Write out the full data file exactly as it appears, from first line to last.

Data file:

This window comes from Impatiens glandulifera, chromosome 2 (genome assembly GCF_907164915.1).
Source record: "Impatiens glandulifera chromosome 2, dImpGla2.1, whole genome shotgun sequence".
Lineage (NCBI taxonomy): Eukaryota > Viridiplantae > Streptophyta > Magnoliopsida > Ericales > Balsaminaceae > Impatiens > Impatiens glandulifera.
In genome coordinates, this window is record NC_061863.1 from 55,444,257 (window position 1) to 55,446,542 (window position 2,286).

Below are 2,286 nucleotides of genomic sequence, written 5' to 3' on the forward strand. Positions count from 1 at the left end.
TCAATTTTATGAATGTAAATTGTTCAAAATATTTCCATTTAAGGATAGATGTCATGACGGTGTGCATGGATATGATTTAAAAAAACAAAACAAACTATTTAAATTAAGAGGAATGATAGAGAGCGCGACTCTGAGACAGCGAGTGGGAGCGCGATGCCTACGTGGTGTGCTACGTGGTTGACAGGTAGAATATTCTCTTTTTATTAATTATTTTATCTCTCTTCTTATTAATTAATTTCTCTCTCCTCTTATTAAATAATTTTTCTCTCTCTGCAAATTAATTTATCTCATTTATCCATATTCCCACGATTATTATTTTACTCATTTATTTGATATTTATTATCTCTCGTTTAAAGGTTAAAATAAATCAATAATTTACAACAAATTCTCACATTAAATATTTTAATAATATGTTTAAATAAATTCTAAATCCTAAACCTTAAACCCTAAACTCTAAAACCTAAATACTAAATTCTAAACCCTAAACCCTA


This window comes from Impatiens glandulifera, chromosome 2 (genome assembly GCF_907164915.1).
Source record: "Impatiens glandulifera chromosome 2, dImpGla2.1, whole genome shotgun sequence".
Lineage (NCBI taxonomy): Eukaryota > Viridiplantae > Streptophyta > Magnoliopsida > Ericales > Balsaminaceae > Impatiens > Impatiens glandulifera.
In genome coordinates, this window is record NC_061863.1 from 55,444,257 (window position 1) to 55,446,542 (window position 2,286).

Below are 2,286 nucleotides of genomic sequence, written 5' to 3' on the forward strand. Positions count from 1 at the left end.
TCAATTTTATGAATGTAAATTGTTCAAAATATTTCCATTTAAGGATAGATGTCATGACGGTGTGCATGGATATGATTTAAAAAAACAAAACAAACTATTTAAATTAAGAGGAATGATAGAGAGCGCGACTCTGAGACAGCGAGTGGGAGCGCGATGCCTACGTGGTGTGCTACGTGGTTGACAGGTAGAATATTCTCTTTTTATTAATTATTTTATCTCTCTTCTTATTAATTAATTTCTCTCTCCTCTTATTAAATAATTTTTCTCTCTCTGCAAATTAATTTATCTCATTTATCCATATTCCCACGATTATTATTTTACTCATTTATTTGATATTTATTATCTCTCGTTTAAAGGTTAAAATAAATCAATAATTTACAACAAATTCTCACATTAAATATTTTAATAATATGTTTAAATAAATTCTAAATCCTAAACCTTAAACCCTAAACTCTAAAACCTAAATACTAAATTCTAAACCCTAAACCCTA